29. Martin A, Smith DE, Carr A, Ringland C, Amin J, Emery S, et al. Reversibility of lipoatrophy in HIV-infected patients 2 years after switching from a thymidine analogue to abacavir: the MITOX Extension Study. AIDS. 2004;18(7):1029-36. [ Links ]

30. Seidl EMF, Machado ACA. Psychological well-being, coping and lipodystrophy in HIV/AIDS people. Psicol Estud. 2008;13(2):239-47. [ Links ]

31. Loonam CR, Mullen A. Nutrition and the HIV-associated lipodystrophy syndrome. Nutr Res Rev. 2012;25(2):267-87. [ Links ]

32. Diehl LA, Dias JR, Paes ACS, Thomazini MC, Garcia LR, Cinagawa E, et al. Prevalence of HIV-associated lipodystrophy in brazilian outpatients: relation with metabolic syndrome and cardiovascular risk factors. Arq Bras Endocrinol Metab. 2008;52(4):658-67. [ Links ]

33. Paton NI, Earnest A, Ng YM, Karim F, Aboulhab J. Lipodystrophy in a Cohort of human immunodeficiency virus—infected asian patients: prevalence, associated factors, and psychological impact. Clin Infect Dis. 2002;35(10):1244-9. [ Links ]

34. Gasparotto AS, Sprinz E, Lazzaretti RK, Kuhmmer R, Silveira JM, Basso RP, et al. Genetic polymorphisms in estrogen receptors and sexual dimorphism in fat redistribution in HIV-infected patients on HAART. AIDS. 2012;26(1):19-26. [ Links ]

35. Andany N, Raboud JM, Walmsley S, Diong C, Rourke SB, Rueda S, et al. Ethnicity and gender differences in lipodystrophy of HIV-positive individuals taking antiretroviral therapy in Ontario, Canada. HIV Clin Trials. 2011;12(2):89-103. [ Links ]

36. Potthoff A, Brockmeyer NH, Gelbrich G, Neuhaus K, Esser S, Reinsch N, et al. Lipodystrophy - a sign for metabolic syndrome in patients of the HIV-HEART study. J Dtsch Dermatol Ges. 2010;8(2):92-8. [ Links ]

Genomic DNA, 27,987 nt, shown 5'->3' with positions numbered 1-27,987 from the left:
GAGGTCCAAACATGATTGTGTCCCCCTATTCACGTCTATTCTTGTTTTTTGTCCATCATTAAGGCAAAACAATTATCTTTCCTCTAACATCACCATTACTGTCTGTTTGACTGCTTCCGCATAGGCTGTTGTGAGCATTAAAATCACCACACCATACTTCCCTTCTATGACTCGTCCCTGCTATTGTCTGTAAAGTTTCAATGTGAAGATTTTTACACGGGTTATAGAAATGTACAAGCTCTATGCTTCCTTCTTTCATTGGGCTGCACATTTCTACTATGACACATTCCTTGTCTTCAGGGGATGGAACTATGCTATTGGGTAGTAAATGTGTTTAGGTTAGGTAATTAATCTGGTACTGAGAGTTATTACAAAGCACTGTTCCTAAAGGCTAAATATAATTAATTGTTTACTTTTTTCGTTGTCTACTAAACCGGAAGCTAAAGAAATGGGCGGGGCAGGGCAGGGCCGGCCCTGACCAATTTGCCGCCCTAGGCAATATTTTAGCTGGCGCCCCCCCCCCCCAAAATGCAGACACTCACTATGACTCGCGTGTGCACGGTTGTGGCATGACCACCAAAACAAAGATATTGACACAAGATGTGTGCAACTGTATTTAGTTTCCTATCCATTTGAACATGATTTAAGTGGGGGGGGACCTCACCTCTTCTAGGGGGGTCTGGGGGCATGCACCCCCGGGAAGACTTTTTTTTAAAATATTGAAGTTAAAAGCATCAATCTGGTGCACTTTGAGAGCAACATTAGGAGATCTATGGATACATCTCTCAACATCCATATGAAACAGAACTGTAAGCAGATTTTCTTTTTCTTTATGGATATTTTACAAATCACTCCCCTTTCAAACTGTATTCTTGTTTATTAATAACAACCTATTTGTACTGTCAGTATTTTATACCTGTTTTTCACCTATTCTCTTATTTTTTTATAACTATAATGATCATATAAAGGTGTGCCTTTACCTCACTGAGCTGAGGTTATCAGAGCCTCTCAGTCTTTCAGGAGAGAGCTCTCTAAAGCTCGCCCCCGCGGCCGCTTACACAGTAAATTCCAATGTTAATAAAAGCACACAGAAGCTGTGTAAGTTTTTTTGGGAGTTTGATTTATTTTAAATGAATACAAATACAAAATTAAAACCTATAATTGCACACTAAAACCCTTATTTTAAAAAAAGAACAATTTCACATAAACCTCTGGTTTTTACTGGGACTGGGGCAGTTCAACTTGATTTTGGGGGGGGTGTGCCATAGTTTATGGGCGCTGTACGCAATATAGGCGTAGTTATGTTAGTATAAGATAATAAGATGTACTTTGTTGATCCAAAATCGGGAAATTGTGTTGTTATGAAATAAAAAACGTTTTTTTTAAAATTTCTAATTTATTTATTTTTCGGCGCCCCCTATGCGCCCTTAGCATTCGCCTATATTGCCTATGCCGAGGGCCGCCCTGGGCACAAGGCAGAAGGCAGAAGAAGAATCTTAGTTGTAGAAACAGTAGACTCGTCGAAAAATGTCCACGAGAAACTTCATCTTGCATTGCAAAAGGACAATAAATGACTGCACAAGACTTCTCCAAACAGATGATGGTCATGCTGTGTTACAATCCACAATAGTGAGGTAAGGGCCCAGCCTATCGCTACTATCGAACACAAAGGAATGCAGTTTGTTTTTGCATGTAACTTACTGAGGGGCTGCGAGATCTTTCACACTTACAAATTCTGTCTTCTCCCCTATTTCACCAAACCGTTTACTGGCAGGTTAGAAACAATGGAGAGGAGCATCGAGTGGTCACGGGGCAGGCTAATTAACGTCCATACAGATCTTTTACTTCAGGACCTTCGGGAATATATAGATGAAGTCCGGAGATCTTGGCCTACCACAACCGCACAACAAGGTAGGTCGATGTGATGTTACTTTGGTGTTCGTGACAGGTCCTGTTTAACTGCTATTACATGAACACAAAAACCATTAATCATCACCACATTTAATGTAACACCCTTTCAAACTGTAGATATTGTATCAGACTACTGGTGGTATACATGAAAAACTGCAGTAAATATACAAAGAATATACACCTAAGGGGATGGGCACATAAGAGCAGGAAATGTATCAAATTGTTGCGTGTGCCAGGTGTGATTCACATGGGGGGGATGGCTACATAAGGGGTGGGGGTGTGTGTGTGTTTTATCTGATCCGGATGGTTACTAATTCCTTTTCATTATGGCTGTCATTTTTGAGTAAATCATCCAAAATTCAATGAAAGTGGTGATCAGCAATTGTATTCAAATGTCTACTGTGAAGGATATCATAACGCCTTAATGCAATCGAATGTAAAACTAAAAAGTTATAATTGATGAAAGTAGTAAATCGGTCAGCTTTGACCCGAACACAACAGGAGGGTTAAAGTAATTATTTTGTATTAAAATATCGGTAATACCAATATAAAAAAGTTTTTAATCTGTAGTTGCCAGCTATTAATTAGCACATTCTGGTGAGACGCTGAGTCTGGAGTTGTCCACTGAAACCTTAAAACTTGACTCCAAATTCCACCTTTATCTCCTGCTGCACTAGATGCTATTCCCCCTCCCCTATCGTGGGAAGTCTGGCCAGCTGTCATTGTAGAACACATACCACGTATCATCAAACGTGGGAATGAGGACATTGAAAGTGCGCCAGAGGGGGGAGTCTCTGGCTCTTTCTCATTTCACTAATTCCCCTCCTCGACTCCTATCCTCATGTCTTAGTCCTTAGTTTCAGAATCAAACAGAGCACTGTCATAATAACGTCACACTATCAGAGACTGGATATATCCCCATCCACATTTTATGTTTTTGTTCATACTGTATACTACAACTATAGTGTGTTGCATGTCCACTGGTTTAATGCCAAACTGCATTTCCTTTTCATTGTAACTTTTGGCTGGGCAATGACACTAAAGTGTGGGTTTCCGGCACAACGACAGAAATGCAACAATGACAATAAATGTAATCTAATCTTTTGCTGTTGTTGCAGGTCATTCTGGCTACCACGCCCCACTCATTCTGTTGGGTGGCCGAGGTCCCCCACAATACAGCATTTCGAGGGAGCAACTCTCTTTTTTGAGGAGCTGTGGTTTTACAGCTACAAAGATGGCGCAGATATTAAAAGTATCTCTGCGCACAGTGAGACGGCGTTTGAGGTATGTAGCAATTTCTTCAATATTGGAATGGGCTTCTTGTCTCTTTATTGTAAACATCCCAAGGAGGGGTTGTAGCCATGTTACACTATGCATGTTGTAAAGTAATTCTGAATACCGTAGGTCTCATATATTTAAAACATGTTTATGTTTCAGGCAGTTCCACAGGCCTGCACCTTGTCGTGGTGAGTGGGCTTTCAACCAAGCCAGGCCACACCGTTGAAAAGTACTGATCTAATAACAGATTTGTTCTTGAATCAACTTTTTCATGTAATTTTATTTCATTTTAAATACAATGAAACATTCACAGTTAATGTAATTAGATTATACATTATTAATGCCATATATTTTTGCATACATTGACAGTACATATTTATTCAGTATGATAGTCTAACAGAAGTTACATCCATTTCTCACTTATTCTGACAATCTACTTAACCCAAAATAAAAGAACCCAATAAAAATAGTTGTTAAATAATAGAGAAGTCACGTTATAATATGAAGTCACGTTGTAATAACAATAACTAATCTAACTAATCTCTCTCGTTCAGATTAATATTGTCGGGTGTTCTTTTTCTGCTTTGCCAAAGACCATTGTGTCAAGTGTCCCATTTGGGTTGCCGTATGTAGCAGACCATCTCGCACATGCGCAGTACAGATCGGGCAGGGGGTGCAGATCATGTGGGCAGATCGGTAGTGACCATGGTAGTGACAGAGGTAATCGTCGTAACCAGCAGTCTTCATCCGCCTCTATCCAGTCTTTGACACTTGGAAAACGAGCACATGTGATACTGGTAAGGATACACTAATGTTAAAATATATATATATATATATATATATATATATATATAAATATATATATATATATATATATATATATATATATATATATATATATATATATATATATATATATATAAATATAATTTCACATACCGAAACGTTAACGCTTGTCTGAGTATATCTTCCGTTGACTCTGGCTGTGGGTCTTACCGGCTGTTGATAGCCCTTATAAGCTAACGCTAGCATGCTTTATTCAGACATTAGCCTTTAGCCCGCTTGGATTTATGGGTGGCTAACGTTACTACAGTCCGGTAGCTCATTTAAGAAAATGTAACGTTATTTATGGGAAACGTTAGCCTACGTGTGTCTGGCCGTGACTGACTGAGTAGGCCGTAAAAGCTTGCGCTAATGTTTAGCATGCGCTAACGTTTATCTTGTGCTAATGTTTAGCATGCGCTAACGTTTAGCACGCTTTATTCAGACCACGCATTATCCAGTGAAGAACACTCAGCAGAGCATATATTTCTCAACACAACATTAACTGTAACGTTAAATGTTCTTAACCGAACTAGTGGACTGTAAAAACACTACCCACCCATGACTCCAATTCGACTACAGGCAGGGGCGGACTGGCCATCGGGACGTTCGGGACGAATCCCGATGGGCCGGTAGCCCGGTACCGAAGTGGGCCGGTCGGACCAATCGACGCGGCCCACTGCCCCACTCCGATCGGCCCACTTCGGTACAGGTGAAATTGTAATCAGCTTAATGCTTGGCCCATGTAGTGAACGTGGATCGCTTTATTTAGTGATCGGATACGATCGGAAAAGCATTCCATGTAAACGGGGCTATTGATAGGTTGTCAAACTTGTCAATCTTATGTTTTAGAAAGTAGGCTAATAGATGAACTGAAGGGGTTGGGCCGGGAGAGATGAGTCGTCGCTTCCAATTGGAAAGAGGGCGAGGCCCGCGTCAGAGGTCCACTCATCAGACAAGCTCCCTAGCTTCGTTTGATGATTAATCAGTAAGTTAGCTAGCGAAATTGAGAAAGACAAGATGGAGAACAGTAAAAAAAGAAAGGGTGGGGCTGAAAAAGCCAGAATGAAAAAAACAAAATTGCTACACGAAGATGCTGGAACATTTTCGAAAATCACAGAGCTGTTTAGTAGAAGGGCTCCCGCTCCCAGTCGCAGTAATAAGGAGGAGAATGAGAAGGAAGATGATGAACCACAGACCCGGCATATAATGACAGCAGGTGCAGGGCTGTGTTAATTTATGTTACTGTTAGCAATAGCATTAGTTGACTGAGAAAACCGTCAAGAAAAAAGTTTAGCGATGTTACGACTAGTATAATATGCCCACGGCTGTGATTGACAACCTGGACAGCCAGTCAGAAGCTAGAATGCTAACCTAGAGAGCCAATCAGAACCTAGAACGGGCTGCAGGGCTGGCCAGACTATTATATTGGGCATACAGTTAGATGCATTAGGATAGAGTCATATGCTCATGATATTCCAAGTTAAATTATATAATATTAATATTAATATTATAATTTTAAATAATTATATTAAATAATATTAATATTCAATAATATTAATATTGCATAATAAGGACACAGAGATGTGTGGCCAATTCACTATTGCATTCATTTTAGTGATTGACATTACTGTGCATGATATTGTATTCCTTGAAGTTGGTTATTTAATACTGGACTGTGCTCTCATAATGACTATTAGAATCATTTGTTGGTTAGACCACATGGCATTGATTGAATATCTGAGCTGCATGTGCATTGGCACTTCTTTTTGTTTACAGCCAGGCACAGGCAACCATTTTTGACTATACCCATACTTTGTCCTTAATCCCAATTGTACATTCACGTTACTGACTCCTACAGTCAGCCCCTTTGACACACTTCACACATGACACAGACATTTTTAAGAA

37. Sorli Redó ML, Freud HK, Montero M, Alba CJ, Grimberg AG, Montoya JPB. Sex influence in lipodystrophy of HIV-infected patients and its association with cardiovascular risk factors. An Med Interna. 2007;24(4):168-72. [ Links ]

38. van Dijk SB, Takken T, Prinsen EC, Wittink H. Different anthropometric adiposity measures and their association with cardiovascular disease risk factors: a meta-analysis. Neth Heart J. 2012;20(5):208-18. [ Links ]

39. Franzoi SL, Vasquez K, Sparapani E, Martin J. Exploring body comparison tendencies: women are self-critical whereas men are self-hopeful. Psychol Women Q. 2012;36(1):99-109. [ Links ]

40. Lagathu C, Béréziat V, Gorwood J, Fellahi S, Bastard JP, Vigouroux C, et al. Metabolic complications affecting adipose tissue, lipid and glucose metabolism associated with HIV antiretroviral treatment. Expert Opin Drug Saf. 2019;18(9):829-40. [ Links ]

Study Association

This article is part of the thesis of master submitted by Rodrigo de Castro Cardoso, from Universidade Federal de Goiás .

Ethics approval and consent to participate

This study was approved by the Ethics Committee of the Hospital de Clínicas da Universidade Federal de Goiás under the protocol number 163/2009. All the procedures in this study were in accordance with the 1975 Helsinki Declaration, updated in 2013. Informed consent was obtained from all participants included in the study.

Sources of Funding

This study was funded by Conselho Nacional de Desenvolvimento Científico e Tecnológico - CNPQ (14/2008) and Fundação de Amparo a Pesquisa do Estado de Goiás - FAPEG (02/2009).

Received: July 02, 2019; Revised: February 09, 2020; Accepted: March 19, 2020

Mailing Address: Erika Aparecida Silveira Primeira Avenida, s/n. Postal Code: 74605-220, Goiânia, GO – Brazil. E-mail: erikasil@terra.com.br

Author contributions

Conception and design of the research: Jardim T, Cardoso RC, Silveira EA. Acquisition of data: Cardoso RC, Santos ASAC, Falco MO, Silveira EA. Analysis and interpretation of the data: Jardim T, Cardoso RC, Santos ASAC. Statistical analysis: Santos ASAC, Silveira EA. Obtaining financing: Falco MO, Silveira EA. Writing of the manuscript: Jardim T, Cardoso RC, Santos ASAC, Falco MO, Silveira EA. Critical revision of the manuscript for intellectual content: Jardim T, Cardoso RC, Santos ASAC, Falco MO, Silveira EA.

Potential Conflict of Interest

No potential conflict of interest relevant to this article was reported.

Creative Commons License  This is an Open Access article distributed under the terms of the Creative Commons Attribution License, which permits unrestricted use, distribution, and reproduction in any medium, provided the original work is properly cited.